The movement against gentrification must be explicitly militant and anti-capitalist. Liberal fantasies of peaceful protest and voted reform do nothing as they exist in a ruthless capitalist complex. Furthermore, adhering to the capitalist, individualistic conception of “the artist” separates art from life. We must foster imagination which centers marginalized voices, rebel against the art world elite, and refuse exploitation by institutions.
Everyone knows about the natural processes menstruating bodies are cycling through, but expect “it” to remain invisible (especially cisgender men) — out of sight and out of mind.
New York-based digital artist Molly Soda has been documenting her life on the internet since she was 14 years old. In her latest work—her solo show “thanks for the add!” and her collaborative book “Pics or It Didn’t Happen: Images Banned from Instagram ”—Molly exposes the evolution of the internet into what it is today.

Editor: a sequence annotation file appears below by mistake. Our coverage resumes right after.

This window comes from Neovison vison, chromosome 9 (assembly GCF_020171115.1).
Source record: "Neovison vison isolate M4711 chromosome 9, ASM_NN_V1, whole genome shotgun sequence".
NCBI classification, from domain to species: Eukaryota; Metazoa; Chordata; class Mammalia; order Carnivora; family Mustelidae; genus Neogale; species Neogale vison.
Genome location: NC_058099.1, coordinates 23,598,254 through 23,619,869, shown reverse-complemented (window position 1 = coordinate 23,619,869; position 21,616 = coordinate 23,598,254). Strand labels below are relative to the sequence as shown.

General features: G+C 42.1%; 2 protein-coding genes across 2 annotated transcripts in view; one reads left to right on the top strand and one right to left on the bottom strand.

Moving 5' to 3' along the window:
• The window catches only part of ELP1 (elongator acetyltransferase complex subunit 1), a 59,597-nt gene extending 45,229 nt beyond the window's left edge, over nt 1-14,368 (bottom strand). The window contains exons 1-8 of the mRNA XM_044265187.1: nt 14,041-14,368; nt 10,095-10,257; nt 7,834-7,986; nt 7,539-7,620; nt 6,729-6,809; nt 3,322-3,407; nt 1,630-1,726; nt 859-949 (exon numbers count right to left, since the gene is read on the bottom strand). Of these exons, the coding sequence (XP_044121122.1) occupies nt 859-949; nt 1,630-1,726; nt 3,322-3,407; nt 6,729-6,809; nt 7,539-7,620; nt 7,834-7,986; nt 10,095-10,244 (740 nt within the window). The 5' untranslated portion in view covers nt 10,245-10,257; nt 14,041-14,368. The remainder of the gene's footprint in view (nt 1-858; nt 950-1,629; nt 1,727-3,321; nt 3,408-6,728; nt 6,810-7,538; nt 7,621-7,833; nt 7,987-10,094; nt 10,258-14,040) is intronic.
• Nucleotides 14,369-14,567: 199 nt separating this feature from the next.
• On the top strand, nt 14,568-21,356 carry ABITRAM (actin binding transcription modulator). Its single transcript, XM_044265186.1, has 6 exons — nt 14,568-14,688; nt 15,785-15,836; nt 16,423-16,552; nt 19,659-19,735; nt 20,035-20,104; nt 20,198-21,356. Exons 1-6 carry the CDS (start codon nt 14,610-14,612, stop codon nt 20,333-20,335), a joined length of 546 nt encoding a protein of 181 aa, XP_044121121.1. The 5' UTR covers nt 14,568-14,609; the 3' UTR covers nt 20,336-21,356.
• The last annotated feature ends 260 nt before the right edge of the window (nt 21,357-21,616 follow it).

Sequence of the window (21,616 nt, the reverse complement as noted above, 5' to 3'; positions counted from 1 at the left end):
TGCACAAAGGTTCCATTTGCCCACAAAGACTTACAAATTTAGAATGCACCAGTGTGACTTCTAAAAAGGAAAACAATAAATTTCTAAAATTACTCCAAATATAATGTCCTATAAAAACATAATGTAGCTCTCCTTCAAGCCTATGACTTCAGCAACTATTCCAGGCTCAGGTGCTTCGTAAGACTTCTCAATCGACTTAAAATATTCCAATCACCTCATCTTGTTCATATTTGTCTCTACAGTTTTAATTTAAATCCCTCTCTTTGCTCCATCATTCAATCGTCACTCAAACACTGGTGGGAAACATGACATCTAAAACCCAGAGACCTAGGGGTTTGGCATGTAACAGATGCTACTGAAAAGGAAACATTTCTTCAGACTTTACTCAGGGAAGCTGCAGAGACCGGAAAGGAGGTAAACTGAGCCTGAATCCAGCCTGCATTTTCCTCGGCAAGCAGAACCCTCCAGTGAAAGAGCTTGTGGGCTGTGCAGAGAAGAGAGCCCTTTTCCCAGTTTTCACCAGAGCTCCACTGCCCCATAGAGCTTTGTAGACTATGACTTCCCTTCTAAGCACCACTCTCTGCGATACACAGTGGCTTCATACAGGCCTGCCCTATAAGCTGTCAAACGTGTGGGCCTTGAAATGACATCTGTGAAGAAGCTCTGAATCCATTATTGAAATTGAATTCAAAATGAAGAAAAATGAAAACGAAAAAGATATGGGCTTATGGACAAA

There is a relentless, controlling force within many men, and male-identified women, that works solely to criticize and divide women. This force is unyielding, and it will continue to be so until we no longer live in a patriarchal society.
We are pushing ourselves to our absolute limits at institutions like American college campuses that do little to change this toxic environment.
The invisible, extra burden of a public cry feels so illogical. So what’s the big deal with crying in public?
Ableism is sometimes projected by those who have never experienced any sort of physical or mental disability—and consequently none of the harsh marginalization that accompanies disability.